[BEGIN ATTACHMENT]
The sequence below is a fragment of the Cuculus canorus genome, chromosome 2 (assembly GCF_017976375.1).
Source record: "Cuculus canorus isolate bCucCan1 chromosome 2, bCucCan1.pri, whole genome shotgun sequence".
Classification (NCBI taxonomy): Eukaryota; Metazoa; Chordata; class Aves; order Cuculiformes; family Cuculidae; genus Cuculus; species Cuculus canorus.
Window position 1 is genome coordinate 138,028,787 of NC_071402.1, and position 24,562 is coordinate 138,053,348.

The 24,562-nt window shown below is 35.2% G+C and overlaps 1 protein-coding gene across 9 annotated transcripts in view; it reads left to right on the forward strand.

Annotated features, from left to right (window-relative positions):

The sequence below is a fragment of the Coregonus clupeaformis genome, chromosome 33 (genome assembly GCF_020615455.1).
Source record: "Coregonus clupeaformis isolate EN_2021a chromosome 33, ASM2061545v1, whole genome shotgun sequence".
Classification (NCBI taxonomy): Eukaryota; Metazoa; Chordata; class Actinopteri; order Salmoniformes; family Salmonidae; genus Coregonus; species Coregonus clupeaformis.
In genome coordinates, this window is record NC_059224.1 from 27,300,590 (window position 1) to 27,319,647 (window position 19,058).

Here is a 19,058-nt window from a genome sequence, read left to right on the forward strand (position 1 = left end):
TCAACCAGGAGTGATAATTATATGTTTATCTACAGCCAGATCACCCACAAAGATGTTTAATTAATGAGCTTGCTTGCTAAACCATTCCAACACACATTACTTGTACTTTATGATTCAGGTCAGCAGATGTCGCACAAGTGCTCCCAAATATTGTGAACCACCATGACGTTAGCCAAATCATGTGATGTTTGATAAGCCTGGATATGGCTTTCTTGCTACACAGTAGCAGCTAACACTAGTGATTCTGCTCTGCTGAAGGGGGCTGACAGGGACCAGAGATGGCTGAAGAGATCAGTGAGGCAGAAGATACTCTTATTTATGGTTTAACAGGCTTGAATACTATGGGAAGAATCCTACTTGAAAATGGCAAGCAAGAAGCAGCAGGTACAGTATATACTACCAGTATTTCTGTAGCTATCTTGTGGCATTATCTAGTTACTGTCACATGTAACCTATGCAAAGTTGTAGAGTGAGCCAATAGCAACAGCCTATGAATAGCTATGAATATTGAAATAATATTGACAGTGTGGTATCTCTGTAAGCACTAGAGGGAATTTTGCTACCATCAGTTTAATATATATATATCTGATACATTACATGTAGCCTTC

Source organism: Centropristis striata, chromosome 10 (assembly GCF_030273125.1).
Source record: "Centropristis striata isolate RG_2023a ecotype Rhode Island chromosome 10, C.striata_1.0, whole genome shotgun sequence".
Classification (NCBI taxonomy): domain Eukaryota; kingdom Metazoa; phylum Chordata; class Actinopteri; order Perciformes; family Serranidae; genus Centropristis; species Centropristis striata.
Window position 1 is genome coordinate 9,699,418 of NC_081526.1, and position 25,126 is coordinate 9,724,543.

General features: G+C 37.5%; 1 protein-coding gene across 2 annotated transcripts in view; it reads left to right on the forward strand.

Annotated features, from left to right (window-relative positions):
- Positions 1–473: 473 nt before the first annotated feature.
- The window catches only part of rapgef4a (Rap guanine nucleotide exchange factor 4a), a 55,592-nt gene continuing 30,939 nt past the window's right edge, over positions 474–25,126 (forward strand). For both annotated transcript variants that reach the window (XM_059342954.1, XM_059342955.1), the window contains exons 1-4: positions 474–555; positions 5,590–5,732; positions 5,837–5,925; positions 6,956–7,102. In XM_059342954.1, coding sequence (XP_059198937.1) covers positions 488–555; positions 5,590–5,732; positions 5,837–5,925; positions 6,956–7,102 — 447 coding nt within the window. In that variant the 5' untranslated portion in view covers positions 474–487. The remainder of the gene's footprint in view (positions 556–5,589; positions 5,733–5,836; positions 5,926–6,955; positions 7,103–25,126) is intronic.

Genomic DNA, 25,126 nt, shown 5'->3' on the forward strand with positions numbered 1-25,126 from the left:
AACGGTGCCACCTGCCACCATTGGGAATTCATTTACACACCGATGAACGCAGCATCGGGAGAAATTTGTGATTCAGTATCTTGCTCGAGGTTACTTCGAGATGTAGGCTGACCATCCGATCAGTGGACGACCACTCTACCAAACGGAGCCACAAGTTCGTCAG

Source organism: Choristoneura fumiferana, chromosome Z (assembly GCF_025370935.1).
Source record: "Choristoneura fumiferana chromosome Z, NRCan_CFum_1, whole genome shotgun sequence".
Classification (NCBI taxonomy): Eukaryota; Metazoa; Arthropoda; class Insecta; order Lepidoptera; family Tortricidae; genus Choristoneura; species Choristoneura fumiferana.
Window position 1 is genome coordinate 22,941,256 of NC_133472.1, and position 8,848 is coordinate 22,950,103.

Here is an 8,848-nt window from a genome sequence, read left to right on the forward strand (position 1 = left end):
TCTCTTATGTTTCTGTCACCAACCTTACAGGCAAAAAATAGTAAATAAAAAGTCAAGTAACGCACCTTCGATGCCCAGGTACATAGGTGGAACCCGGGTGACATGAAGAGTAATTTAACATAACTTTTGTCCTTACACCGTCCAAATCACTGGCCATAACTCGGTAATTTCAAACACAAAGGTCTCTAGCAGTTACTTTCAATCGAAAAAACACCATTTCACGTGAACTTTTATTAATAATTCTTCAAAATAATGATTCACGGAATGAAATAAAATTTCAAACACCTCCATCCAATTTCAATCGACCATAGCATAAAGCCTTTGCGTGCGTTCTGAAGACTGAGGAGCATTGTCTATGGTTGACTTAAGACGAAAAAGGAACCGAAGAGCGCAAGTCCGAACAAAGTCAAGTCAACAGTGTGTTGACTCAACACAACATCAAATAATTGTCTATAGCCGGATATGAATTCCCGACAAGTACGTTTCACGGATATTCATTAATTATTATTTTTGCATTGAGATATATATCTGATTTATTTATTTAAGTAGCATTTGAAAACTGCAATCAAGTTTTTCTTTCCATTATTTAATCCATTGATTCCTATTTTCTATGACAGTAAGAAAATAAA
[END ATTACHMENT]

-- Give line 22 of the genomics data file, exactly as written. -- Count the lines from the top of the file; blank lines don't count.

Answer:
AACGGTGCCACCTGCCACCATTGGGAATTCATTTACACACCGATGAACGCAGCATCGGGAGAAATTTGTGATTCAGTATCTTGCTCGAGGTTACTTCGAGATGTAGGCTGACCATCCGATCAGTGGACGACCACTCTACCAAACGGAGCCACAAGTTCGTCAG